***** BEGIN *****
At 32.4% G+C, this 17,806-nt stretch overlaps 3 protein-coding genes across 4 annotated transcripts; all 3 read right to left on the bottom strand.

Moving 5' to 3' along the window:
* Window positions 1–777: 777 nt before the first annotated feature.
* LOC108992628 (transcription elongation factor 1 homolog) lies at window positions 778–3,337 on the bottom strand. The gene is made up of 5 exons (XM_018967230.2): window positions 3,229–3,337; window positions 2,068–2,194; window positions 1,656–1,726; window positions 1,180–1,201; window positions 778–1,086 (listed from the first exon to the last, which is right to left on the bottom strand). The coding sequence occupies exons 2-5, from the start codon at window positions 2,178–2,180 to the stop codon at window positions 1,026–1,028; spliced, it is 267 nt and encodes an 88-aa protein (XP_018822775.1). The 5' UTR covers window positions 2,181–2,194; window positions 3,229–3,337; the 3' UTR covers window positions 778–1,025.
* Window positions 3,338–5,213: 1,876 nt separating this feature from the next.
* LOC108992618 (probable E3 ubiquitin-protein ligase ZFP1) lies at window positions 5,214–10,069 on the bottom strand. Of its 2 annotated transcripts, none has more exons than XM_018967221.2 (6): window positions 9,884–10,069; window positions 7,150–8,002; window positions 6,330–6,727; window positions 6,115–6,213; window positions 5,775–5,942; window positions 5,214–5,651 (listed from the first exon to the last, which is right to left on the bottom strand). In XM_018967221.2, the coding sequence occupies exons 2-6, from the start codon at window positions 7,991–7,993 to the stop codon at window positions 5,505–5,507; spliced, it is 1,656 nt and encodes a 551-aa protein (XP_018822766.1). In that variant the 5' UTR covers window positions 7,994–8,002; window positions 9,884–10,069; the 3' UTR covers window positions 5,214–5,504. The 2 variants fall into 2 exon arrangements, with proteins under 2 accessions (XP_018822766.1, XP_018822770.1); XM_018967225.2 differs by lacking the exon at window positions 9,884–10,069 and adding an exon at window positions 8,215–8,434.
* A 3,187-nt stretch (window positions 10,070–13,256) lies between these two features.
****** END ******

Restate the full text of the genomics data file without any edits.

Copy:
At 32.4% G+C, this 17,806-nt stretch overlaps 3 protein-coding genes across 4 annotated transcripts; all 3 read right to left on the bottom strand.

Moving 5' to 3' along the window:
* Window positions 1–777: 777 nt before the first annotated feature.
* LOC108992628 (transcription elongation factor 1 homolog) lies at window positions 778–3,337 on the bottom strand. The gene is made up of 5 exons (XM_018967230.2): window positions 3,229–3,337; window positions 2,068–2,194; window positions 1,656–1,726; window positions 1,180–1,201; window positions 778–1,086 (listed from the first exon to the last, which is right to left on the bottom strand). The coding sequence occupies exons 2-5, from the start codon at window positions 2,178–2,180 to the stop codon at window positions 1,026–1,028; spliced, it is 267 nt and encodes an 88-aa protein (XP_018822775.1). The 5' UTR covers window positions 2,181–2,194; window positions 3,229–3,337; the 3' UTR covers window positions 778–1,025.
* Window positions 3,338–5,213: 1,876 nt separating this feature from the next.
* LOC108992618 (probable E3 ubiquitin-protein ligase ZFP1) lies at window positions 5,214–10,069 on the bottom strand. Of its 2 annotated transcripts, none has more exons than XM_018967221.2 (6): window positions 9,884–10,069; window positions 7,150–8,002; window positions 6,330–6,727; window positions 6,115–6,213; window positions 5,775–5,942; window positions 5,214–5,651 (listed from the first exon to the last, which is right to left on the bottom strand). In XM_018967221.2, the coding sequence occupies exons 2-6, from the start codon at window positions 7,991–7,993 to the stop codon at window positions 5,505–5,507; spliced, it is 1,656 nt and encodes a 551-aa protein (XP_018822766.1). In that variant the 5' UTR covers window positions 7,994–8,002; window positions 9,884–10,069; the 3' UTR covers window positions 5,214–5,504. The 2 variants fall into 2 exon arrangements, with proteins under 2 accessions (XP_018822766.1, XP_018822770.1); XM_018967225.2 differs by lacking the exon at window positions 9,884–10,069 and adding an exon at window positions 8,215–8,434.
* A 3,187-nt stretch (window positions 10,070–13,256) lies between these two features.